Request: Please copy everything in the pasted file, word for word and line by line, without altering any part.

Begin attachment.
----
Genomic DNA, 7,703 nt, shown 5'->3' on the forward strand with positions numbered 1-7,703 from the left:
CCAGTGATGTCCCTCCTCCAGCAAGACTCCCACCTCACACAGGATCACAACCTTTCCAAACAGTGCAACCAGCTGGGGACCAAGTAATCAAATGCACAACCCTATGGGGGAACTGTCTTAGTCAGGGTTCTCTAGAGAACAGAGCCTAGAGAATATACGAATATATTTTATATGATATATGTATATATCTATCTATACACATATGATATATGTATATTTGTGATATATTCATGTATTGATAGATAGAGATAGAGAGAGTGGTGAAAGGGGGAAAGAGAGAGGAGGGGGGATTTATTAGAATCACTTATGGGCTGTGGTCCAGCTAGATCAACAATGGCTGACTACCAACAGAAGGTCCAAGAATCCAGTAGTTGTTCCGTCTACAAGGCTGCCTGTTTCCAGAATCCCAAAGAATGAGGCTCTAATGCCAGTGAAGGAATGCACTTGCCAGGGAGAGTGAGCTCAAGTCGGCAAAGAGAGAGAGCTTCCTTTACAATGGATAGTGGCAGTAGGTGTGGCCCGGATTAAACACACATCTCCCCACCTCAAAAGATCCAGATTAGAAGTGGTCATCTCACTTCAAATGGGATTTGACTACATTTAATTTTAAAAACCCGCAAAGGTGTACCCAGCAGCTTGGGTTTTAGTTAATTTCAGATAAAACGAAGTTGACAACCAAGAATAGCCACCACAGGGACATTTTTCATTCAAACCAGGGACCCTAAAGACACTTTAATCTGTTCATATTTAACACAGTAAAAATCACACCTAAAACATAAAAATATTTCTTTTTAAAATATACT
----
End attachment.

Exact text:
Genomic DNA, 7,703 nt, shown 5'->3' on the forward strand with positions numbered 1-7,703 from the left:
CCAGTGATGTCCCTCCTCCAGCAAGACTCCCACCTCACACAGGATCACAACCTTTCCAAACAGTGCAACCAGCTGGGGACCAAGTAATCAAATGCACAACCCTATGGGGGAACTGTCTTAGTCAGGGTTCTCTAGAGAACAGAGCCTAGAGAATATACGAATATATTTTATATGATATATGTATATATCTATCTATACACATATGATATATGTATATTTGTGATATATTCATGTATTGATAGATAGAGATAGAGAGAGTGGTGAAAGGGGGAAAGAGAGAGGAGGGGGGATTTATTAGAATCACTTATGGGCTGTGGTCCAGCTAGATCAACAATGGCTGACTACCAACAGAAGGTCCAAGAATCCAGTAGTTGTTCCGTCTACAAGGCTGCCTGTTTCCAGAATCCCAAAGAATGAGGCTCTAATGCCAGTGAAGGAATGCACTTGCCAGGGAGAGTGAGCTCAAGTCGGCAAAGAGAGAGAGCTTCCTTTACAATGGATAGTGGCAGTAGGTGTGGCCCGGATTAAACACACATCTCCCCACCTCAAAAGATCCAGATTAGAAGTGGTCATCTCACTTCAAATGGGATTTGACTACATTTAATTTTAAAAACCCGCAAAGGTGTACCCAGCAGCTTGGGTTTTAGTTAATTTCAGATAAAACGAAGTTGACAACCAAGAATAGCCACCACAGGGACATTTTTCATTCAAACCAGGGACCCTAAAGACACTTTAATCTGTTCATATTTAACACAGTAAAAATCACACCTAAAACATAAAAATATTTCTTTTTAAAATATACT